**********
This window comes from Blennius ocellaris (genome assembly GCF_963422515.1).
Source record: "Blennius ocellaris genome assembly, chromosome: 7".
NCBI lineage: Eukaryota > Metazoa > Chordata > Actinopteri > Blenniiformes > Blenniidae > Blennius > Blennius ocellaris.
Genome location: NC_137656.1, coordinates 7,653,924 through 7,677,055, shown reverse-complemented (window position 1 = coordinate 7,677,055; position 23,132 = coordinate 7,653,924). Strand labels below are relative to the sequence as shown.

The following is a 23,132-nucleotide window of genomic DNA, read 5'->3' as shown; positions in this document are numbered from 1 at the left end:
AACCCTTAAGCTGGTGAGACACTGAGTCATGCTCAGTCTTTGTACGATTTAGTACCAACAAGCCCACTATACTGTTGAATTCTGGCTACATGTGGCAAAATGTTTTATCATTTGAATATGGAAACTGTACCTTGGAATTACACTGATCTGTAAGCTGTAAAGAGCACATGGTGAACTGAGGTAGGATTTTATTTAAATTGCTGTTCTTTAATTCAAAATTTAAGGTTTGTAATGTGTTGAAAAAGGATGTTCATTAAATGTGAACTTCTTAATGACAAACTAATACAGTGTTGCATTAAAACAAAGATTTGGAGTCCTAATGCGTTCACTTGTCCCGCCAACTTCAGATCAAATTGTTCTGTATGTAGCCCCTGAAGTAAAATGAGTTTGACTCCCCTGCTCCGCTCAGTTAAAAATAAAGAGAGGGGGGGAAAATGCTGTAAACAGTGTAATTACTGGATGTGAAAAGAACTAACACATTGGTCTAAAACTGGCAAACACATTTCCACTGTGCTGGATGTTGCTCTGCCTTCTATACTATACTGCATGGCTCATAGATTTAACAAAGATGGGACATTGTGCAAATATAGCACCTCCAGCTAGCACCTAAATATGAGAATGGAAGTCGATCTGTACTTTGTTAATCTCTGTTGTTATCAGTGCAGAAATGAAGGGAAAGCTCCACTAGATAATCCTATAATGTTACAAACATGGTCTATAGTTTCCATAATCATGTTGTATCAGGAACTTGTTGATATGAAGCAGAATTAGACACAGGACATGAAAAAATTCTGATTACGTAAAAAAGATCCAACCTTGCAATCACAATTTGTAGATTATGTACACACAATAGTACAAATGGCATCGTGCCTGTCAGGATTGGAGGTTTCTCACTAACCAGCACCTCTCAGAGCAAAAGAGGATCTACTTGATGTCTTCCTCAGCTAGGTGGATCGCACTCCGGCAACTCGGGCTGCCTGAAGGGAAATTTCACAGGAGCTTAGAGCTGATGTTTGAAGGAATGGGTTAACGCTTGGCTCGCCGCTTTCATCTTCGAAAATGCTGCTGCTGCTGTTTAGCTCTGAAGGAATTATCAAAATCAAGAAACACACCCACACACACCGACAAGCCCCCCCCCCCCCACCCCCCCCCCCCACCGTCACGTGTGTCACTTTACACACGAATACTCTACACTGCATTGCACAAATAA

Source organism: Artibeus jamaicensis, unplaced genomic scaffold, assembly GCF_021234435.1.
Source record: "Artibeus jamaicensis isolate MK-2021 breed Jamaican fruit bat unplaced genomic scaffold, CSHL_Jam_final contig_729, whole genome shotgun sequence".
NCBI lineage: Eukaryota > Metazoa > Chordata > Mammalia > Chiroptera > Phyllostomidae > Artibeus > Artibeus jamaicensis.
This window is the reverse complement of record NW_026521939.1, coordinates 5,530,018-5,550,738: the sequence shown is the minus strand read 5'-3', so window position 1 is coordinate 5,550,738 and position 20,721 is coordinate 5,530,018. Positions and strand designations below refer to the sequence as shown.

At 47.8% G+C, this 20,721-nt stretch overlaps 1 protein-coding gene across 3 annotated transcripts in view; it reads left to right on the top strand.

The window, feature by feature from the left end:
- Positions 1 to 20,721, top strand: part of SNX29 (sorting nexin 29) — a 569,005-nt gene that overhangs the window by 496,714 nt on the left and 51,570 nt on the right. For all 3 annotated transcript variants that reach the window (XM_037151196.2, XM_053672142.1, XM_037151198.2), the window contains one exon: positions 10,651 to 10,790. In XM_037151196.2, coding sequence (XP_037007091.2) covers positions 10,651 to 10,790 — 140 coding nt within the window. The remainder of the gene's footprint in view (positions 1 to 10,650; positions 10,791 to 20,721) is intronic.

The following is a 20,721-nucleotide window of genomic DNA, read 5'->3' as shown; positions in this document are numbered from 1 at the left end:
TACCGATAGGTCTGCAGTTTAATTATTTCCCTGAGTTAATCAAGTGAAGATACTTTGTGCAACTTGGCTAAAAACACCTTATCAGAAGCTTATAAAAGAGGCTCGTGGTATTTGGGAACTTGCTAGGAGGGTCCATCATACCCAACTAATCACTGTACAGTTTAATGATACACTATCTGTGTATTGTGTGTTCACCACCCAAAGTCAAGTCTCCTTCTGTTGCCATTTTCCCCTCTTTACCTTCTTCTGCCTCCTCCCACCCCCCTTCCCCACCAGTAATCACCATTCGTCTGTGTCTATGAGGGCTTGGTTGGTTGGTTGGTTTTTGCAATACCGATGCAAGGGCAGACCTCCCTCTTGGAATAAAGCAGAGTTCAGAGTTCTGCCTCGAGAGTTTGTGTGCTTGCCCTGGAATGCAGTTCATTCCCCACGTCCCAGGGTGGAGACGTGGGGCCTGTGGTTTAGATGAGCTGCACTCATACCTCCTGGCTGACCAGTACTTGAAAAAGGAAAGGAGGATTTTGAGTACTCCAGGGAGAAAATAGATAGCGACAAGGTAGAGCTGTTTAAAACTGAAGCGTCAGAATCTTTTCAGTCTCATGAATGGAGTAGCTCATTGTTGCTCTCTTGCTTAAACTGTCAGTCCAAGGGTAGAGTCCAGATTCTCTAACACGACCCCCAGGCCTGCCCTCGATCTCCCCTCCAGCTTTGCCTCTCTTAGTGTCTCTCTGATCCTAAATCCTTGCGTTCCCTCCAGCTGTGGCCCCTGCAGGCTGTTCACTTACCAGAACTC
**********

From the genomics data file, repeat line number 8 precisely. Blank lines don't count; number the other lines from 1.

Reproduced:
Source record: "Artibeus jamaicensis isolate MK-2021 breed Jamaican fruit bat unplaced genomic scaffold, CSHL_Jam_final contig_729, whole genome shotgun sequence".